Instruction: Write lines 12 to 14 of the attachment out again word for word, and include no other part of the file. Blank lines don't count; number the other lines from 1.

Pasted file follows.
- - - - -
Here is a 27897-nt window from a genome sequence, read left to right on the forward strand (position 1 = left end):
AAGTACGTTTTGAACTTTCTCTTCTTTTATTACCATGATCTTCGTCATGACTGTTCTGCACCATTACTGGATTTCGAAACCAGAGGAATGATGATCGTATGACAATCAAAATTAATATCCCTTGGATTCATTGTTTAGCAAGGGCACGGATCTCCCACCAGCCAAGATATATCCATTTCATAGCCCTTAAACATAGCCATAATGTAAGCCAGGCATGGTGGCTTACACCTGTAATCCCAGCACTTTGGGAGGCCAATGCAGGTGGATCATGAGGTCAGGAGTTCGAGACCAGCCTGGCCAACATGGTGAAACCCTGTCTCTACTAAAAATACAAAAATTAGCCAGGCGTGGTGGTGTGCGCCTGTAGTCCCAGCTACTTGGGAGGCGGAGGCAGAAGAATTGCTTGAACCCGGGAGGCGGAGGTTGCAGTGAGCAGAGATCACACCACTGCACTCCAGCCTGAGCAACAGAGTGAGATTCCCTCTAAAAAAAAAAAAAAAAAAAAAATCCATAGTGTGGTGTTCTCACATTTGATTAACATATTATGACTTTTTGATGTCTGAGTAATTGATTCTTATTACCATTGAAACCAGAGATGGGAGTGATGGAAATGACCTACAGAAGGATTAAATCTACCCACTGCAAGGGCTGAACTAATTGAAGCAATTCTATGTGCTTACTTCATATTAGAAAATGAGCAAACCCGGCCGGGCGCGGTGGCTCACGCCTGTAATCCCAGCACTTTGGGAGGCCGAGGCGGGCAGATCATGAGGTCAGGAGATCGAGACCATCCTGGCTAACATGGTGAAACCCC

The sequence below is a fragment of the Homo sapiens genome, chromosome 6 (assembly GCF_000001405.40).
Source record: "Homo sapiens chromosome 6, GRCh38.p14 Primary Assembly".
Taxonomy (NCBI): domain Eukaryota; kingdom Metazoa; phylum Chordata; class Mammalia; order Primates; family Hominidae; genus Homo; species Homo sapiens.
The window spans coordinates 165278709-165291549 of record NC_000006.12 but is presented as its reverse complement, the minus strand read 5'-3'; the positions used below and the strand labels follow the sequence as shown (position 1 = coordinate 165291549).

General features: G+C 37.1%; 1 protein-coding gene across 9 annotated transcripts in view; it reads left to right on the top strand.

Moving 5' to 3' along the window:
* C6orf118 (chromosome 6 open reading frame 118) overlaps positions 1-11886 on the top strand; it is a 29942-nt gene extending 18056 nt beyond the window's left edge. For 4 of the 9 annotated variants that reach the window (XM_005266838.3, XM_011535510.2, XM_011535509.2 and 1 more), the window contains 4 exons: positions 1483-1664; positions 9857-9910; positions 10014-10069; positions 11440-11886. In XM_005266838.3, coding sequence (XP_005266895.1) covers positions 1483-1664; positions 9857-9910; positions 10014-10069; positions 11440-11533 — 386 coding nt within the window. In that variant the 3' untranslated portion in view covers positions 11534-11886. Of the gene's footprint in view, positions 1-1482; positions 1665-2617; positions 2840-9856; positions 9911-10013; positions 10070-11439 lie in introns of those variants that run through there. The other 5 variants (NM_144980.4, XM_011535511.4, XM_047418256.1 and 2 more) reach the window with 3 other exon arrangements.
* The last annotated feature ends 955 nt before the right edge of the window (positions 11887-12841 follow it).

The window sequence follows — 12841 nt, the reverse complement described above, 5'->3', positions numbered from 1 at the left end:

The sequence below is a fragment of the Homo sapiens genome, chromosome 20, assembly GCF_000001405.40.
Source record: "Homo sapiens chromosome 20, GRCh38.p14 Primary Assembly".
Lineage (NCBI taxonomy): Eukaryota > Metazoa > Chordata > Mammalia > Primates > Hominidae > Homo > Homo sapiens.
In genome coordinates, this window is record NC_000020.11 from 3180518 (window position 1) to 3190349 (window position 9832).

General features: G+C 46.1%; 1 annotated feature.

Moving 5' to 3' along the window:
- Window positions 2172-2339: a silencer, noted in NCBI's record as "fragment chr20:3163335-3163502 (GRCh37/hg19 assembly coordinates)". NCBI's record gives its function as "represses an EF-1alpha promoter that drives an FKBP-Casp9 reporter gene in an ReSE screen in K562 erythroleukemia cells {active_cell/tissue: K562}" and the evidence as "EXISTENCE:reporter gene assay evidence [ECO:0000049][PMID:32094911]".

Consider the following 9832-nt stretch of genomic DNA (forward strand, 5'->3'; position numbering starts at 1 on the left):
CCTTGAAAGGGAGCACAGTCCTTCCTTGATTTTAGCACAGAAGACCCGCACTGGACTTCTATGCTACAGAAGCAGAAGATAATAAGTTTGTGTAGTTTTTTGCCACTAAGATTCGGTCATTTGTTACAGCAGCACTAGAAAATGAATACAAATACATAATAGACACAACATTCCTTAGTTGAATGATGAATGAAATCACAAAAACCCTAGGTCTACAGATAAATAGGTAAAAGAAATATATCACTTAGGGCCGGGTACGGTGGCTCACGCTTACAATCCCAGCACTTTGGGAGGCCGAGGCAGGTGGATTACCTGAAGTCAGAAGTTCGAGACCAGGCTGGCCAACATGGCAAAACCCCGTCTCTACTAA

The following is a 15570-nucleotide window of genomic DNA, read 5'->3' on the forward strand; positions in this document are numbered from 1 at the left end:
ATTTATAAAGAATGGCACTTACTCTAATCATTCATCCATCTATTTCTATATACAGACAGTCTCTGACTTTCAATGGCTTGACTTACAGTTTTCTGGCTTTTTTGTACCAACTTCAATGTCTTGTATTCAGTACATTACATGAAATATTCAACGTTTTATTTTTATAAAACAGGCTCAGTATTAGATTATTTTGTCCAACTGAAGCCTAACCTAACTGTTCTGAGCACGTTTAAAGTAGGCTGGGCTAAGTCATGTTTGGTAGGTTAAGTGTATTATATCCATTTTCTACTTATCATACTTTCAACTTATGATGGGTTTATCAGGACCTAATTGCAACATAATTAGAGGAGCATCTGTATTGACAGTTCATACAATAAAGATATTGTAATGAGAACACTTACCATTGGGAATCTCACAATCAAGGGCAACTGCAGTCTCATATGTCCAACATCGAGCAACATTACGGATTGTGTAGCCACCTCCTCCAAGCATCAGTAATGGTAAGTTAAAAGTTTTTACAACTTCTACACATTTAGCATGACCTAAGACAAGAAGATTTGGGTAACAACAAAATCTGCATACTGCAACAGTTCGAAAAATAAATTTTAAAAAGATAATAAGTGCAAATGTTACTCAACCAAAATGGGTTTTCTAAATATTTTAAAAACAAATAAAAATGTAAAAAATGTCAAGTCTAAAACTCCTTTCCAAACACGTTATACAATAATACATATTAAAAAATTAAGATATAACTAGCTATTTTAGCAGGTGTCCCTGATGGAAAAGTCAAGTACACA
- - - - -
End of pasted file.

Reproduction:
The sequence below is a fragment of the Homo sapiens genome, chromosome 20, assembly GCF_000001405.40.
Source record: "Homo sapiens chromosome 20, GRCh38.p14 Primary Assembly".
Lineage (NCBI taxonomy): Eukaryota > Metazoa > Chordata > Mammalia > Primates > Hominidae > Homo > Homo sapiens.